While a monitor responding to an analog video signal will have an infinite number of grey-scale levels, it has been found that measuring intensity response with a sixteen level grey-scale is a satifactory determiner of the performance of a video monitor utilised for medical imaging.
FIG. 3 details the implementation of the video test signal generation adapter 20. Turning to FIG. 3, adapter 20 has three inputs 118, one for connection to each of the video output lines of a video card. Lines 52a, 52b, 52c extend from the inputs 118 to video mixer 50. The video mixer incorporates a resistor 54a, 54b, 54c in lines 52a, 52b, 52c, respectively. The lines 52a, 52b, 52c are combined at node 56. Line 58 from the node terminates in potentiometer 62 of video level regulator 60. Line 64 from the potentiometer extends through node 66 of sync mixer 70 to the capacitor 68 of the sync mixer. Output line 21 extends from node 66 of the sync mixer 70 to RCA plug 122. This plug is designed for connection to a seventy-five ohm monochrome video monitor.
The adapter 20 also has two inputs 119 for connection to the horizontal and vertical sync outputs of a video card. Line 72a is intended to be input with the horizontal sync pulses of the video card and line 72b with the vertical sync pulses of the card. Both lines enter sync level adjuster 80 wherein they are combined and the sync pulses attenuated with appropriate resistors. The output lines 82 and 84 from the sync level adjuster carry both horizontal and vertical attenuated sync pulses. Line 82 is connected to terminal 92 of line rate switch 90 and line 84 is connected through inverting amplifier 100 to a terminal 94 of line rate switch 90. The line rate switch 90 has a coil 96 which is connected between branch 74 of line 72a and ground. A shuttle 97 is free to move between switch terminals 92 and 94. A wiper 98 connects the shuttle to line 99 which extends to potentiometer 112 of sync level regulator 110. Line 114 extends between the other side of the potentiometer and capacitor 68 of sync mixer 70.
A branch 76 from line 72a extends to diode 122 of power supply 120 and a branch 78 from line 72b extends to diode 124 of the power supply. The output from the diodes merge into line 126 which has a capacitor 128 extending between the line and ground. Line 126 extends to the power input of the inverting amplifier 100.
The operation of the adapter 20 of FIG. 3 after connection to a computer 12 (FIG. 1) is as follows. Red, green and blue video signals received from the video card of the computer at inputs 118 are attenuated by resistors 54a, 54b, and 54c and combined at node 56 of video mixer 50. The combined signal is further attenuated by potentiometer 62 of the video level regulator 60. The setting of the potentiometer 62 is dependent on the computer make with which the adapter is used. Different computers makes have differing, but known and relatively predictable, video output voltage levels. Potentiometer 62 is switchable (manually or through software) to discrete settings which match the particular computer to which the adapter is connected so that the voltage level of the grey scale video output of the adapter is standardized such that the peak white value of the scale is about 700 mV. The switchable settings may be determined in the lab for a particular computer type.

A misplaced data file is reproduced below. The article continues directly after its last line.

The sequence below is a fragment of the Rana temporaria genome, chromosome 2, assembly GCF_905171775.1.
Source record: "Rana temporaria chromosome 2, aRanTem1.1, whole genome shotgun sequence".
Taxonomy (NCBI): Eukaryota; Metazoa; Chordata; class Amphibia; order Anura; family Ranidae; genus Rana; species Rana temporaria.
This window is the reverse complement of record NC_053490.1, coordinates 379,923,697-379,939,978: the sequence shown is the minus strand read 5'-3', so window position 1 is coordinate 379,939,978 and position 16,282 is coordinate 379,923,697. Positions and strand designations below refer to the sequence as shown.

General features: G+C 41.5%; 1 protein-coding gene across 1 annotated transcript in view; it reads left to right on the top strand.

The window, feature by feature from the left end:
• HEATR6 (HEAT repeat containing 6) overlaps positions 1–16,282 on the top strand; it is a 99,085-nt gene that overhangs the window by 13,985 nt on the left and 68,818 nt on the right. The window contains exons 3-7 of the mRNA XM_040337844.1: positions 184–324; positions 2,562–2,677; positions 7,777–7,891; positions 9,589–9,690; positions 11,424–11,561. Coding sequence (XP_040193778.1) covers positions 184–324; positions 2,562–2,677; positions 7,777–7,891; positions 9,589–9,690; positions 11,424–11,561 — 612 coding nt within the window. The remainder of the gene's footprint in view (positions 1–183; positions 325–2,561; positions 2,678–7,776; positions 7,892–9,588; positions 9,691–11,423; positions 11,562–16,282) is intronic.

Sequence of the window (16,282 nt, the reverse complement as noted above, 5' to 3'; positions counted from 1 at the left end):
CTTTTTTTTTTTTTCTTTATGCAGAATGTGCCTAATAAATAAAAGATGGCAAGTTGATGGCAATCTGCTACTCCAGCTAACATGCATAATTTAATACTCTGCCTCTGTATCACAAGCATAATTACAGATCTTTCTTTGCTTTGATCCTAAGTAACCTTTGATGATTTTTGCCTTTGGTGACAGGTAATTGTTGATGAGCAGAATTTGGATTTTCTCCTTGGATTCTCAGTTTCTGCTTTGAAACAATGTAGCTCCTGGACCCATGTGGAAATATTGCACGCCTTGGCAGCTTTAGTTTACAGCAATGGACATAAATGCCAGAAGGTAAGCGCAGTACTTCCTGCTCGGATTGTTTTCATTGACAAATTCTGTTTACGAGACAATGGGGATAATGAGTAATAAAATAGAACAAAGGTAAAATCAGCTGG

The standardized grey-scale signal appears on line 64. Recall from FIG. 2 that the grey-scale level is incremented during monitor testing.
The horizontal and vertical sync pulses from the computer are received by lines 72a, 72b. As will be appreciated by those skilled in the art, these VGA video card generated pulses are on the order of five volts in magnitude. These pulses are therefore attenuated in the sync level adjuster 80 and the attenuated signals are placed on both lines 82 and 84.
The horizontal sync pulses are coupled to coil 96 of switch 90 via line 74. If these pulses are negative going VGA pulses, then these pulses draw shuttle 97 into contact with terminal 92. If these pulses are positive going CGA-type pulses, they draw the shuttle into contact with terminal 94.
If the pulses are negative going VGA pulses, then these pulses, in their attenuated form on line 82, are coupled through switch 90 to line 99. If the pulses are positive going CGA-type pulses, then these pulses, in their attenuated form on line 84, are coupled through inverting amplifier and switch 90 to line 99. The inverting amplifier converts the CGA-type pulses to negative going pulses and matches their level to the attenuated VGA pulses. The power for the inverting amplifier is provided by power supply 120 which taps lines 72a, 72b through diodes 122, 124. The power supply is smoothed by capacitor 128.
Like potentiometer 62, potentiometer 112 of the sync level regulator is switchable to discrete settings based upon the particular make of computer connected to the adapter. This ensures that the negative going sync pulses on line 99 have a magnitude of about -300 mV on line 114. These sync pulses on line 114 are mixed with the video signal on line 64 (through capacitor 68) at node 66, and the mixed output signal appears on line 21.
It will be appreciated by those skilled in the art that a computer VGA video card alternately outputs a video signal on its three colour lines and then a horizontal sync pulse. Consequently, the output on line 21 will comprise, repetitively, a horizontal sync pulse and then a video signal on a single line, which is the format for a video signal. After outputing 480 horizontal sync pulses for the high line VGA rate (or 240 pulses when run in low line rate), a vertical sync pulse is generated which returns the electron beam for the monochrome video monitor back to its starting position.
The light sensor 24 (FIG. 1) is surrounded by a blind to shield out ambient light.